EPA finalized two related drinking water protection rules today-- one that reduces the risk of disease-causing microorganisms from entering water supplies and another that requires water systems to limit the amount of potentially harmful "disinfection byproducts" (DBPs) that end up in drinking water.
Signed as EPA enters the 31st anniversary year for the Safe Drinking Water Act, the rules were proposed in August 2003, and were developed from consensus recommendations from a federal advisory committee comprised of state and local governments, tribes, environmental, public health and water industry groups.
"Clean drinking water is a key ingredient to keeping people healthy and our economy strong," said EPA Administrator Stephen L. Johnson. "Over the past seven years, EPA has worked collaboratively with stakeholders to develop regulations that will provide a balance between the need to disinfect drinking water and protect citizens from potentially harmful contaminants."
The rules are important public health measures that will decrease the incidence of gastrointestinal illnesses caused by microbial contaminants and reduce potential cancer risks associated with disinfectant byproducts in drinking water. Finalizing the two rules represents the last phase of a congressionally required rulemaking strategy under the 1996 Amendments to the Safe Drinking Water Act.
The "Long Term 2 Enhanced Surface Water Treatment Rule" (LT2) increases monitoring and treatment requirements for water systems that are prone to outbreaks of Cryptosporidium, a waterborne pathogen. Consuming water with Cryptosporidium causes gastrointestinal illness which can be severe in people with weakened immune systems, such as infants or the elderly, and could be fatal in people with severely compromised immune systems, such as cancer and AIDS patients. LT2 will improve public health by reducing illness due to Cryptosporidium and other harmful microorganisms in drinking water.
The rule requires that public water systems that are supplied by surface water sources monitor for Cryptosporidium. Those water systems that measure higher levels of Cryptosporidium or do not filter their water must provide additional protection by using options from a "microbial toolbox" of treatment and management processes, such as ultraviolet disinfection, and watershed control programs.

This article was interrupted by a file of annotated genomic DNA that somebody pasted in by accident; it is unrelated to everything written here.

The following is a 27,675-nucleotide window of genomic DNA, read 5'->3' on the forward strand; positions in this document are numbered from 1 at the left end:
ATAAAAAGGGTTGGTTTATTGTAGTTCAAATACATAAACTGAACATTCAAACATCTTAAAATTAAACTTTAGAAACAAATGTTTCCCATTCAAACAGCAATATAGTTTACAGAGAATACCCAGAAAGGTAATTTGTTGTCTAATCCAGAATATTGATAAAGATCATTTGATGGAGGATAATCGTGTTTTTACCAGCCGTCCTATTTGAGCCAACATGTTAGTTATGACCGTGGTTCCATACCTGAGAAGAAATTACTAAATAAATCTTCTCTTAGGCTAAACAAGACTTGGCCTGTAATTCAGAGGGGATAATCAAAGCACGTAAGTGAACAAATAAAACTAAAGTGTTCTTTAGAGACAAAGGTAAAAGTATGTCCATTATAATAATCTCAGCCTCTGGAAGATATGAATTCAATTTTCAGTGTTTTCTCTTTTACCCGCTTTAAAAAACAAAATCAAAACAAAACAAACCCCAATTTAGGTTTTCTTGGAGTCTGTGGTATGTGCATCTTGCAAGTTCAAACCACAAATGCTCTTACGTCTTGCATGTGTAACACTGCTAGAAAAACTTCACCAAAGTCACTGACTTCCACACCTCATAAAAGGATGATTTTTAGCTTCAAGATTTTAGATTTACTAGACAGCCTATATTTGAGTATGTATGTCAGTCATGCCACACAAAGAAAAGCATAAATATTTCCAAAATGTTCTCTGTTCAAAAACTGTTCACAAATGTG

The rule also addresses risks of contamination in systems that store treated drinking water in open reservoirs, where water quality can be compromised by exposure to outdoor elements. The rule requires open reservoirs to either be covered or receive added treatment.
The "Stage 2 Disinfection Byproducts Rule" (Stage 2 DBP) was developed to balance the benefits and risks posed by drinking water disinfection. While disinfection is commonly known as one of the major public health advances of the 20th century, it also creates harmful byproducts that are formed when disinfectants, such as chlorine, combine with naturally occurring materials in water.
The final rule targets water systems that have the greatest risk of high DBPs by using more stringent methods for determining compliance. Under the rule, water systems are required to find monitoring sites where higher levels of DBPs are likely to occur and use these new locations for compliance monitoring. If DBPs are found to exceed drinking water standards at any of these new monitoring locations, water systems must begin to take corrective action.